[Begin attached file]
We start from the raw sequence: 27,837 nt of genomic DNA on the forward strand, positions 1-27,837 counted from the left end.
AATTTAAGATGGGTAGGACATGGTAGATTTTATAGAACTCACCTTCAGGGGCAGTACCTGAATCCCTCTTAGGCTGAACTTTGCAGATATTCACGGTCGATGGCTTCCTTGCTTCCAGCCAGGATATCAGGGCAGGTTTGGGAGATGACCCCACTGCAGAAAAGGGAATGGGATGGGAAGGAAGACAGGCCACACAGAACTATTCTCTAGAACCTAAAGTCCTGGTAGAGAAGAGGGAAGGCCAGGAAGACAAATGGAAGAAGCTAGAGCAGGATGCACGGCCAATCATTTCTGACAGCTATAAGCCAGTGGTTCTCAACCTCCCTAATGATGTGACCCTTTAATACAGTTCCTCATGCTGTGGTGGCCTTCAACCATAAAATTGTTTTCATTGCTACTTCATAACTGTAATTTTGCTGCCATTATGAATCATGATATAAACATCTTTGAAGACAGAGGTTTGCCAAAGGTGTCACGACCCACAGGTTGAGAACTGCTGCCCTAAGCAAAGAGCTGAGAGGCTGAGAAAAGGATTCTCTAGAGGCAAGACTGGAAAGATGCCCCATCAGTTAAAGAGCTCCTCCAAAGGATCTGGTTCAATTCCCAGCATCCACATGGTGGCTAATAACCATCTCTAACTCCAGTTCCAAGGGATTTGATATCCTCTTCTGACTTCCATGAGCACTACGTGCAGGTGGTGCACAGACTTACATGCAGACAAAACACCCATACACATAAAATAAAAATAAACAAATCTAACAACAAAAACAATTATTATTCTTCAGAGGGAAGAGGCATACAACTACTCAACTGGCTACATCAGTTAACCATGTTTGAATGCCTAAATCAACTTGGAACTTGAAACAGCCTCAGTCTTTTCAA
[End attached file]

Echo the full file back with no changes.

We start from the raw sequence: 27,837 nt of genomic DNA on the forward strand, positions 1-27,837 counted from the left end.
AATTTAAGATGGGTAGGACATGGTAGATTTTATAGAACTCACCTTCAGGGGCAGTACCTGAATCCCTCTTAGGCTGAACTTTGCAGATATTCACGGTCGATGGCTTCCTTGCTTCCAGCCAGGATATCAGGGCAGGTTTGGGAGATGACCCCACTGCAGAAAAGGGAATGGGATGGGAAGGAAGACAGGCCACACAGAACTATTCTCTAGAACCTAAAGTCCTGGTAGAGAAGAGGGAAGGCCAGGAAGACAAATGGAAGAAGCTAGAGCAGGATGCACGGCCAATCATTTCTGACAGCTATAAGCCAGTGGTTCTCAACCTCCCTAATGATGTGACCCTTTAATACAGTTCCTCATGCTGTGGTGGCCTTCAACCATAAAATTGTTTTCATTGCTACTTCATAACTGTAATTTTGCTGCCATTATGAATCATGATATAAACATCTTTGAAGACAGAGGTTTGCCAAAGGTGTCACGACCCACAGGTTGAGAACTGCTGCCCTAAGCAAAGAGCTGAGAGGCTGAGAAAAGGATTCTCTAGAGGCAAGACTGGAAAGATGCCCCATCAGTTAAAGAGCTCCTCCAAAGGATCTGGTTCAATTCCCAGCATCCACATGGTGGCTAATAACCATCTCTAACTCCAGTTCCAAGGGATTTGATATCCTCTTCTGACTTCCATGAGCACTACGTGCAGGTGGTGCACAGACTTACATGCAGACAAAACACCCATACACATAAAATAAAAATAAACAAATCTAACAACAAAAACAATTATTATTCTTCAGAGGGAAGAGGCATACAACTACTCAACTGGCTACATCAGTTAACCATGTTTGAATGCCTAAATCAACTTGGAACTTGAAACAGCCTCAGTCTTTTCAA